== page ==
She points to a recent study by the Institute as evidence of this. It revealed that 35% of business leaders think customer churn is one of the biggest threats to their success, 65% think customer experience is going to be vital in their fight against competitors and 64% are planning to invest substantial amounts of money into this function.
For some, that will involve investment in new CRM systems but, as we have already seen, those systems are not always effective at providing good customer experience. So, a growing number of contact centres are looking beyond CRM to customer experience management (CEM).
Mone at mplsystems explains: "CEM is a layer that sits on top of all the data in the CRM system and provides agents with a summary of the most important information such as outstanding payments, service issues and so on. The best versions look like a dashboard on which agents can easily see key information and where action points are highlighted." CRM focuses on customer data and automation of that data within the business, she emphasises, whereas CEM is about the customer engagement itself and enhancing this experience.
One business that has implemented just such a CEM dashboard is engineering support firm Babcock International. Its Education and Training business provides government-funded apprenticeships and technical training to a range of sectors across the UK. It recently rolled out a dashboard which would pull data from internal and external systems to tell agents precisely what they need at exactly they moment they need it.
This has not only enhanced the customer experience but also streamlined operations as Simon Barber, operations manager for the Contact Centre at Babcock, explains: "We wanted a system which could adapt to what we needed as opposed to us adapting to what the system provides. The system has made us significantly more efficient and increased our success rate by 30-40% just by enabling agents to talk knowledgeably to clients."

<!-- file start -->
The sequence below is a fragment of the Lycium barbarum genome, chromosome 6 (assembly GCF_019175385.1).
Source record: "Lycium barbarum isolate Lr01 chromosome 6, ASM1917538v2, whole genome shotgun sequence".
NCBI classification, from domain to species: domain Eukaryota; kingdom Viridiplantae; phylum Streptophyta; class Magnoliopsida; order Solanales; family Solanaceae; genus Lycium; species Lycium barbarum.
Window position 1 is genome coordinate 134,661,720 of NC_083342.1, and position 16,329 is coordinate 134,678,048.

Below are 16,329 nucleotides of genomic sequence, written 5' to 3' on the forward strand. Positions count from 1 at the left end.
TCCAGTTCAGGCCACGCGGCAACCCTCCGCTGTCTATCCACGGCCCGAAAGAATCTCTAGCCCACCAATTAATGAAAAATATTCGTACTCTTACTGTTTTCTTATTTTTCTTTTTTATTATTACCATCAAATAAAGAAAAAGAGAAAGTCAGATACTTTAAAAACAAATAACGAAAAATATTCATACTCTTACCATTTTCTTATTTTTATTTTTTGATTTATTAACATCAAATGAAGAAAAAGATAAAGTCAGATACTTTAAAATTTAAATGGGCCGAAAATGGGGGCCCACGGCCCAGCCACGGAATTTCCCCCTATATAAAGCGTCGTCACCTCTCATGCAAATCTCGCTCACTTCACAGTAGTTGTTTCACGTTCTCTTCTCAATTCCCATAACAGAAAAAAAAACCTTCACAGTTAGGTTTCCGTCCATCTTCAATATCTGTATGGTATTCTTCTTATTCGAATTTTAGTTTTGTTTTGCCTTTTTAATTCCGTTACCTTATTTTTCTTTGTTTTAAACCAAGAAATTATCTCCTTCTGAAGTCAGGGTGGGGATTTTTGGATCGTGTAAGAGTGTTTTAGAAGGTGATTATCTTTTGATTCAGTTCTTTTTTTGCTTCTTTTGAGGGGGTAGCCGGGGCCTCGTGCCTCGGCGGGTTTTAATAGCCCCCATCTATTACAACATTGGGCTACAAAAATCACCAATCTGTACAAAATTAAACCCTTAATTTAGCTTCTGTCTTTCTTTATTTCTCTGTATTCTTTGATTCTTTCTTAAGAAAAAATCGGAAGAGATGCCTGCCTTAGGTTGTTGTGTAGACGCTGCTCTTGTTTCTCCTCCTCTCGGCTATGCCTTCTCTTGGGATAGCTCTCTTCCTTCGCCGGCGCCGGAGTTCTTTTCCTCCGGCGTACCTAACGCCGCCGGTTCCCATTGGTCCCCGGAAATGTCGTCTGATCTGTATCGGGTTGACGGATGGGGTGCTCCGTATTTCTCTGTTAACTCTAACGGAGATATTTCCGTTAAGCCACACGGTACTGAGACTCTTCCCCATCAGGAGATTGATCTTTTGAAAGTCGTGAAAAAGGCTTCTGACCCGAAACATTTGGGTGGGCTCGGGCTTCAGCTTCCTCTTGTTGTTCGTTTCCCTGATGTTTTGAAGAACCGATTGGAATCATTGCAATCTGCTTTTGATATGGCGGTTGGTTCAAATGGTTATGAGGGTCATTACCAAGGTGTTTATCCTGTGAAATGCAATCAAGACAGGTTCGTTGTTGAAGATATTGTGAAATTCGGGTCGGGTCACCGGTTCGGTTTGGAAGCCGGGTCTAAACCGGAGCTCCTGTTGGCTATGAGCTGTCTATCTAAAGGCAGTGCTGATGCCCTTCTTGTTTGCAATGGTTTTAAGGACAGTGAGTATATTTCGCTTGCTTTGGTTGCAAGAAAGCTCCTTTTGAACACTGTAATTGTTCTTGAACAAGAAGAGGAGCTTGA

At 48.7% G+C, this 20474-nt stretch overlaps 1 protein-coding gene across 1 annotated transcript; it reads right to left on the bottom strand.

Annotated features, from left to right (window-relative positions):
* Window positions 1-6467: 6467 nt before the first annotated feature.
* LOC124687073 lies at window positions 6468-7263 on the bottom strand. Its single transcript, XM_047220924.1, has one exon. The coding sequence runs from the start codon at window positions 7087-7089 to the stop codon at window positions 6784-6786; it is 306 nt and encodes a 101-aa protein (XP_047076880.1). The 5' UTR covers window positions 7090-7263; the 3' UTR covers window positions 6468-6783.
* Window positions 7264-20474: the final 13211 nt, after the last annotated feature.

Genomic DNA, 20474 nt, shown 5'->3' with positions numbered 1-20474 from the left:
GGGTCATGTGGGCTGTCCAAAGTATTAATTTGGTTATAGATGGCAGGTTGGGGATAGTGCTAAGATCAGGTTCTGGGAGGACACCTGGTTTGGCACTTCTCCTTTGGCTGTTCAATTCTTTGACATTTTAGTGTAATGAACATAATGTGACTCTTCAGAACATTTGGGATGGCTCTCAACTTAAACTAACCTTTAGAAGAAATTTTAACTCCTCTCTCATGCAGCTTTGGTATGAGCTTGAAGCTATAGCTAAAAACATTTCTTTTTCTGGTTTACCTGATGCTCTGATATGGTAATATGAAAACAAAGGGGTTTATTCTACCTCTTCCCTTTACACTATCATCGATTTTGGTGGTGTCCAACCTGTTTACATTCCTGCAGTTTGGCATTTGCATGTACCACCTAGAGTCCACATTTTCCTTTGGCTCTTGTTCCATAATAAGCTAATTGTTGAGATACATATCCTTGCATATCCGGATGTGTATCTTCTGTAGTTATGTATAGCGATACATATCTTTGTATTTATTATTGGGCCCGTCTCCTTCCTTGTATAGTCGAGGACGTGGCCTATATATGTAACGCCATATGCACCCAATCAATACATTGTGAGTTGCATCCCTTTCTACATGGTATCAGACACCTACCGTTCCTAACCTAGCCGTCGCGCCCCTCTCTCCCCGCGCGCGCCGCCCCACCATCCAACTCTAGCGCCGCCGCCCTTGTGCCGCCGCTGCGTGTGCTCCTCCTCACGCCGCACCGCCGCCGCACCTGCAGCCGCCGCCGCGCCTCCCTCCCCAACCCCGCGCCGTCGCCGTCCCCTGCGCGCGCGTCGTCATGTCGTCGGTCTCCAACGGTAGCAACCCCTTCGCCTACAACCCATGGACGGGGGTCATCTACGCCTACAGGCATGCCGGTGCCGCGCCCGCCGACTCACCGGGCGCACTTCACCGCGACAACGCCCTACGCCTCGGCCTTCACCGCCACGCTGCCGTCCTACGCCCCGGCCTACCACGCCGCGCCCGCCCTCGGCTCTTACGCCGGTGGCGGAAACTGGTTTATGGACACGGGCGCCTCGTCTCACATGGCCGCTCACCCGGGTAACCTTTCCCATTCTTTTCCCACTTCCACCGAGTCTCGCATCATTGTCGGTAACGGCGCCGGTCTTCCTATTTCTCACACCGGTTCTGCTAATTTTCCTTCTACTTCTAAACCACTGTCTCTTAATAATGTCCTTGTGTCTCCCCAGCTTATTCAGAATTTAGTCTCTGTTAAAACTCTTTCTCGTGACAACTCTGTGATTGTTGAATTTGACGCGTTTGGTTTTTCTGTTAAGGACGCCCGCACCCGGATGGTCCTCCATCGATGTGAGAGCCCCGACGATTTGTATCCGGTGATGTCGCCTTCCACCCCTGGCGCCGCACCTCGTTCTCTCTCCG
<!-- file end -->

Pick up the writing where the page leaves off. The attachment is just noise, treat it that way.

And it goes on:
Even easier now
There is a genuine opportunity here. Mone comments: "Survey after survey shows that customers think quality of customer service provided by companies is not improving. Many feel it is declining which will be down to the fact that, to some extent, many companies will be struggling with expensive, cumbersome CRM systems."
But business requirements aren’t static; what if you need to change the way your application is used, add in new processes or change the way clients are dealt with? Take the coffee example, the distributor may need to introduce a new supplier and launch a whole new range of promotions. Is he going to need to involve his IT department to change the agent’s desktop, waiting weeks for the change to be implemented in the process? Or would the only option be to adapt his requirements to the CRM tabs available in the version he’s bought?
Neither are ideal scenarios but are ones which many contact centre managers are familiar with. Customer experience tools need to be flexible enough to enable contact centres to simply and rapidly create and modify their own desktop applications using a drag and drop, no coding environment.
If your competitors are failing to embrace the concept of customer experience, you have an opportunity to get it right and to gain market share.